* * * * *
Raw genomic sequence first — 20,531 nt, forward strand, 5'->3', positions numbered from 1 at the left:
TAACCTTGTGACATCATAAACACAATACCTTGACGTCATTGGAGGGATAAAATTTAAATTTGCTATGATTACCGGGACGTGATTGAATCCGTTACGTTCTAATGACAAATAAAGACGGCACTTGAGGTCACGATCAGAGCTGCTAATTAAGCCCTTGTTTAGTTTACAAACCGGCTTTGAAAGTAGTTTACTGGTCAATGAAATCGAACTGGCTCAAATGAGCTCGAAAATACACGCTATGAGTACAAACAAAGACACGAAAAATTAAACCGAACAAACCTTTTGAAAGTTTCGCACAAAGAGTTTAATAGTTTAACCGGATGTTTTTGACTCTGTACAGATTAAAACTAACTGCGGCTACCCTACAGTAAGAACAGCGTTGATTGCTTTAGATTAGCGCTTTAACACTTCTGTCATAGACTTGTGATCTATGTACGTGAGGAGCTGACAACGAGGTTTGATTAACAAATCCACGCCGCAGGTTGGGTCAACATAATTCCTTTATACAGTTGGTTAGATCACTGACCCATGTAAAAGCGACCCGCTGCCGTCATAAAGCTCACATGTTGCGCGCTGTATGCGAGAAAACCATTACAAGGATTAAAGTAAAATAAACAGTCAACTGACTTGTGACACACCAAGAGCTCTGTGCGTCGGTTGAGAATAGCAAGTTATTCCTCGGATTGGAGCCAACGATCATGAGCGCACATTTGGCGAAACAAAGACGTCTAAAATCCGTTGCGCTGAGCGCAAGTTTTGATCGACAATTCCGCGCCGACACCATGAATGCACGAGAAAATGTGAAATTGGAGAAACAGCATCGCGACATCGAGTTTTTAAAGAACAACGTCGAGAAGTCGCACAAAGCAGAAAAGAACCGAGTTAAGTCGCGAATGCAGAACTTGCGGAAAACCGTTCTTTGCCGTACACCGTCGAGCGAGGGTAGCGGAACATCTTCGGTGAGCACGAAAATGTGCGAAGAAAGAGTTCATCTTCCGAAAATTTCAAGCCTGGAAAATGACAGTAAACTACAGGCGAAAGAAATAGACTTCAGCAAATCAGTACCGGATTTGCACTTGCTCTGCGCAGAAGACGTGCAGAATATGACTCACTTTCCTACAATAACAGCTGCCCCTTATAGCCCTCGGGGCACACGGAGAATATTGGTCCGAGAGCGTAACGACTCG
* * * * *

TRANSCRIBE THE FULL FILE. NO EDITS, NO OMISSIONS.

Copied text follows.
Raw genomic sequence first — 20,531 nt, forward strand, 5'->3', positions numbered from 1 at the left:
TAACCTTGTGACATCATAAACACAATACCTTGACGTCATTGGAGGGATAAAATTTAAATTTGCTATGATTACCGGGACGTGATTGAATCCGTTACGTTCTAATGACAAATAAAGACGGCACTTGAGGTCACGATCAGAGCTGCTAATTAAGCCCTTGTTTAGTTTACAAACCGGCTTTGAAAGTAGTTTACTGGTCAATGAAATCGAACTGGCTCAAATGAGCTCGAAAATACACGCTATGAGTACAAACAAAGACACGAAAAATTAAACCGAACAAACCTTTTGAAAGTTTCGCACAAAGAGTTTAATAGTTTAACCGGATGTTTTTGACTCTGTACAGATTAAAACTAACTGCGGCTACCCTACAGTAAGAACAGCGTTGATTGCTTTAGATTAGCGCTTTAACACTTCTGTCATAGACTTGTGATCTATGTACGTGAGGAGCTGACAACGAGGTTTGATTAACAAATCCACGCCGCAGGTTGGGTCAACATAATTCCTTTATACAGTTGGTTAGATCACTGACCCATGTAAAAGCGACCCGCTGCCGTCATAAAGCTCACATGTTGCGCGCTGTATGCGAGAAAACCATTACAAGGATTAAAGTAAAATAAACAGTCAACTGACTTGTGACACACCAAGAGCTCTGTGCGTCGGTTGAGAATAGCAAGTTATTCCTCGGATTGGAGCCAACGATCATGAGCGCACATTTGGCGAAACAAAGACGTCTAAAATCCGTTGCGCTGAGCGCAAGTTTTGATCGACAATTCCGCGCCGACACCATGAATGCACGAGAAAATGTGAAATTGGAGAAACAGCATCGCGACATCGAGTTTTTAAAGAACAACGTCGAGAAGTCGCACAAAGCAGAAAAGAACCGAGTTAAGTCGCGAATGCAGAACTTGCGGAAAACCGTTCTTTGCCGTACACCGTCGAGCGAGGGTAGCGGAACATCTTCGGTGAGCACGAAAATGTGCGAAGAAAGAGTTCATCTTCCGAAAATTTCAAGCCTGGAAAATGACAGTAAACTACAGGCGAAAGAAATAGACTTCAGCAAATCAGTACCGGATTTGCACTTGCTCTGCGCAGAAGACGTGCAGAATATGACTCACTTTCCTACAATAACAGCTGCCCCTTATAGCCCTCGGGGCACACGGAGAATATTGGTCCGAGAGCGTAACGACTCG